When you entered the law enforcement profession, you probably expected to be doing traffic stops, dealing with domestic disturbances, and investigating crimes… crimes against humans. But you probably didn’t anticipate having to deal with animals: the family dog who’s not happy you’re in her home or yard, the 40 cats you encounter during an elder safety visit, or the number of times you see a kid, a dog, and a situation that just doesn’t look right.
It’s assumed that animals are within animal welfare agencies and humane society’s purview – “they’ll enforce everything involving the pets.”
Unfortunately, it is not as clear-cut as expected in real life. As a first responder, you’re the first on the scene who might pick up on the clues that could protect a child from further abuse, a woman from experiencing more IPV, an elderly person from living through more neglect or see the tools and implements that are clear indicators of an animal fighting ring – which inevitably leads to so many other crimes.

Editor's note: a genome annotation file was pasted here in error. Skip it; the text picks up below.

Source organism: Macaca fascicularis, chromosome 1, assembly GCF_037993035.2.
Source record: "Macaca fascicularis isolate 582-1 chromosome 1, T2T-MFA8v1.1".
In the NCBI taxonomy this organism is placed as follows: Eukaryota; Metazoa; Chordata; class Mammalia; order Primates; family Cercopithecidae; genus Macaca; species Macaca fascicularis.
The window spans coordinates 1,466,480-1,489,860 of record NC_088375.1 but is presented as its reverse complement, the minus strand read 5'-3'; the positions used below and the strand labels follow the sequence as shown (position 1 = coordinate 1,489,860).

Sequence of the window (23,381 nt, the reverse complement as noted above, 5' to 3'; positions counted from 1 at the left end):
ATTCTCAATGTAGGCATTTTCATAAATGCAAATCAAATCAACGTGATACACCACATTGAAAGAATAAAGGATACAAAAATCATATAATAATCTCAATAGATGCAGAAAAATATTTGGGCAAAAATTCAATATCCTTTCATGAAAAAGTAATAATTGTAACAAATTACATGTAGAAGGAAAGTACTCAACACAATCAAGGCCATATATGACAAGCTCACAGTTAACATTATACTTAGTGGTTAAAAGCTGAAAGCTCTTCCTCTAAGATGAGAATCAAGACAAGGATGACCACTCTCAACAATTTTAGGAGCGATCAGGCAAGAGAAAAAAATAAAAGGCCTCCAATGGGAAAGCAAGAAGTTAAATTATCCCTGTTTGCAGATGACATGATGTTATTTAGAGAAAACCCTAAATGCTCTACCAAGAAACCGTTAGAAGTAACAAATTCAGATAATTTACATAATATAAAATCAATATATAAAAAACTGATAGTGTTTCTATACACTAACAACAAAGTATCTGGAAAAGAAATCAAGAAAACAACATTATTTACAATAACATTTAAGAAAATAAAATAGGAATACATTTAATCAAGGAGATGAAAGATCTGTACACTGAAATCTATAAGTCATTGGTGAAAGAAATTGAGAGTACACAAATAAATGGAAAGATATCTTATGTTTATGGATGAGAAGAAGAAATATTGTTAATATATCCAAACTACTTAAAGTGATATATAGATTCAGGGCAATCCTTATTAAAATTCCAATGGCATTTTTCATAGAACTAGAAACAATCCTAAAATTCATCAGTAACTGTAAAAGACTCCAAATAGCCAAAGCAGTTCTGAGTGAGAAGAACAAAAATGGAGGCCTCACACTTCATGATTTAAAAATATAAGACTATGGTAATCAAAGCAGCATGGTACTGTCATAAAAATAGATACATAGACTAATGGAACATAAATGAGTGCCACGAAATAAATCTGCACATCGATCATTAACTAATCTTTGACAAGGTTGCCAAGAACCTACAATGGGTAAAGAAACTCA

From officer-involved shootings of dogs, to recognizing a suspect is also a dogfighter, to noticing that both children and animals are being neglected in a home, sworn law enforcement officers see clues every day: and if animals are at risk or being harmed, usually humans are too.
This course is not designed the animal control officer (if you are an animal control officer, click here for ACO I or ACO II). This course is a guide for law enforcement in situations when they have to interact with animals, how to be more observant and recognize clues that will let you know to investigate further or know it’s time to bring in outside experts in your community.